I’m proud to be part of a church family (Brethren in Christ U.S.) that unequivocally affirms what the Bible clearly teaches: that the Spirit of God calls women and men equally to the ministry of the Christian church. I’m also proud to have church leaders who unequivocally celebrate the key role that women pastors, bishops, and other leaders play in shepherding God’s people in the world.
These affirmations are on my mind today because my denomination just released this statement, reaffirming our longstanding position on women in ministry. Here’s a taste:
In keeping with historic convictions of the Brethren in Christ Church and our desire to remain faithful to our understanding of Scripture, the BIC U.S. continues to fully recognize and support women in ministry and leadership at all levels of Church life. We believe that the Church truly does constitute God’s new community inaugurated by Christ, where both women and men are gifted and empowered for ministry, so that, together, we may fulfill the calling upon each of our lives.
Read the whole statement here.
And here’s an excerpt from a blog post by Alan Robinson, the Brethren in Christ U.S. general church leader, in which he describes his own experiences with women in ministry and leadership:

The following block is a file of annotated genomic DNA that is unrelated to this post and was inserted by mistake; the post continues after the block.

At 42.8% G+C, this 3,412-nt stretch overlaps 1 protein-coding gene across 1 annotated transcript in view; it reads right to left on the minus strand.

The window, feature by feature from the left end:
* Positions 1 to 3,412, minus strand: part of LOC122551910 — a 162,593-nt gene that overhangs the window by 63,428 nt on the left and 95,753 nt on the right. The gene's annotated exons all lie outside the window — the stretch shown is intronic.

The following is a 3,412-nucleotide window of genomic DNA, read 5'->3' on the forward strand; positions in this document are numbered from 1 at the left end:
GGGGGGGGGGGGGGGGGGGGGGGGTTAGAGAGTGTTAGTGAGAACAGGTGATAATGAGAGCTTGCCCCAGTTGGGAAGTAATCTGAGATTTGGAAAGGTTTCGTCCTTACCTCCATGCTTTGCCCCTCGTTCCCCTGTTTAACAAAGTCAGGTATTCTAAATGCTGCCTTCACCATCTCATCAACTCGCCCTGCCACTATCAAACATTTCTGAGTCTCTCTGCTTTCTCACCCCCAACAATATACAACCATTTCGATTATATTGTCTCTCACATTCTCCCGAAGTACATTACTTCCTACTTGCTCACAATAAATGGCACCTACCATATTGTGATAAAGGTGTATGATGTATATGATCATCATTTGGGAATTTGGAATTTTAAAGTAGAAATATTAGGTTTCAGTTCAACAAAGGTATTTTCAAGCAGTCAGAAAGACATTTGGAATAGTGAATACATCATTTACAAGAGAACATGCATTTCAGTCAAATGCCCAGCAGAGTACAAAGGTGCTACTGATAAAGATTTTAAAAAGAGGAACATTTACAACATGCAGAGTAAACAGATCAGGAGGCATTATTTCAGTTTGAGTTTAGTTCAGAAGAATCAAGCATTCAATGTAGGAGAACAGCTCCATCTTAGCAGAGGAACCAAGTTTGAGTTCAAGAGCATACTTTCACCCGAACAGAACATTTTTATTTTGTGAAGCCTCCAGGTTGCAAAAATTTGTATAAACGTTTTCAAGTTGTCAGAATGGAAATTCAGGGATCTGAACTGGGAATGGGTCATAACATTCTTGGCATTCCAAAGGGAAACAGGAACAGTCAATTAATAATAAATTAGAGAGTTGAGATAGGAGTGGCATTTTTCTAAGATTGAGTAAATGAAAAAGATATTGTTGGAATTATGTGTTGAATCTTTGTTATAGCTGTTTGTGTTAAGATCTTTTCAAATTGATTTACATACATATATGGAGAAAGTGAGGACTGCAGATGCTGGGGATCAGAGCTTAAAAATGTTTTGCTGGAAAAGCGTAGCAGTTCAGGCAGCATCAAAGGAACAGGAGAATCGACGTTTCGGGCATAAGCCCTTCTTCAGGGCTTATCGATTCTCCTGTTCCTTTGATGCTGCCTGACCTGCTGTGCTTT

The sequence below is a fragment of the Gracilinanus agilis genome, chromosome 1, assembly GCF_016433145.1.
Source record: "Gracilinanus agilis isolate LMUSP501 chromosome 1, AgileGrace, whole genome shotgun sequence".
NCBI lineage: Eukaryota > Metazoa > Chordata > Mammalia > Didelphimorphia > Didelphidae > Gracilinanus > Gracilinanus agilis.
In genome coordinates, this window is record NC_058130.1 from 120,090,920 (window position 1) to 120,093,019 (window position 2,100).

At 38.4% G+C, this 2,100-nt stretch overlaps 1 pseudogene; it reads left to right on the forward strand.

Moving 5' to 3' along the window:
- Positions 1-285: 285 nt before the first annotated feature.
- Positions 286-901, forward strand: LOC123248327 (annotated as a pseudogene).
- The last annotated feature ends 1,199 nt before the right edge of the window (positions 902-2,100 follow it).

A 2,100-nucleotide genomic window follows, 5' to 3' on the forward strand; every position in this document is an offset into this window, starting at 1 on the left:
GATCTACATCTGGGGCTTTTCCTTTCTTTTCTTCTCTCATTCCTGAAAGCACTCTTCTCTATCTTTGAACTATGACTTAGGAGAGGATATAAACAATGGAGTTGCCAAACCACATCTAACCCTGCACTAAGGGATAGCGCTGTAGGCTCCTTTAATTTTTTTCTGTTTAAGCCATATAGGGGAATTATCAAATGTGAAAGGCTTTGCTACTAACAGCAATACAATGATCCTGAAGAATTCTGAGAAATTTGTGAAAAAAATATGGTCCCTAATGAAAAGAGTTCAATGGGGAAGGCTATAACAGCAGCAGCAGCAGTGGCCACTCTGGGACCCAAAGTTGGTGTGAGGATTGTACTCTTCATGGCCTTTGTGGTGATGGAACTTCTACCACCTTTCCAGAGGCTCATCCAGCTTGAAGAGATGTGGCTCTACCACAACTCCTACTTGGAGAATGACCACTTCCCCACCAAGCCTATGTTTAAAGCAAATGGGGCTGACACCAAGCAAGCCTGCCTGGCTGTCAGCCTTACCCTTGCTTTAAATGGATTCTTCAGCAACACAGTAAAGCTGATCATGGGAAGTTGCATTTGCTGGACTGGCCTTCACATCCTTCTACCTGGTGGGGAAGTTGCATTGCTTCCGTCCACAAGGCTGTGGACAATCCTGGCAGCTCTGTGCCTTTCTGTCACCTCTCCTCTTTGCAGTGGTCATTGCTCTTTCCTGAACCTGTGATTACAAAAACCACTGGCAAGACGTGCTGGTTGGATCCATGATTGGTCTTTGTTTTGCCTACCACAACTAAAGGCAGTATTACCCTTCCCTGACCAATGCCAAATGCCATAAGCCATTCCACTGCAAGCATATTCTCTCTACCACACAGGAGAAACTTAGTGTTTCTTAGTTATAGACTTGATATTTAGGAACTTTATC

A woman introduced me to faith in Jesus Christ. At 10 years old, I found myself in a small, crowded living room in Northern Ireland — the gathering place of the Bible club of a growing church plant. Whether or not a formal preacher, the woman leading taught Scripture. And at the end of the session, she invited anyone interested to begin a relationship with Jesus Christ.
That was the beginning of my faith journey. Today, I am so thankful that she preached the gospel to me.
Likewise, we as the Brethren in Christ U.S. are indebted to — and celebrate — the women who use their gifts through ministry leadership. In 2016, more than 130 women led as BIC pastors, chaplains, and ministry staff (both in paid and volunteer positions) across the United States. And as of today, 19 women have been ordained, and 31 are licensed.
Read Robinson’s full blog here.
As some of the readers of this blog know, I’ve done a bit of research and writing about the topic of women in ministry in the Brethren in Christ Church, especially in the mid- to late twentieth century (the period in which women became eligible for formal ministerial credentialing within the North American church). I’m hoping to share more of that research on the blog in the coming months. Stay tuned.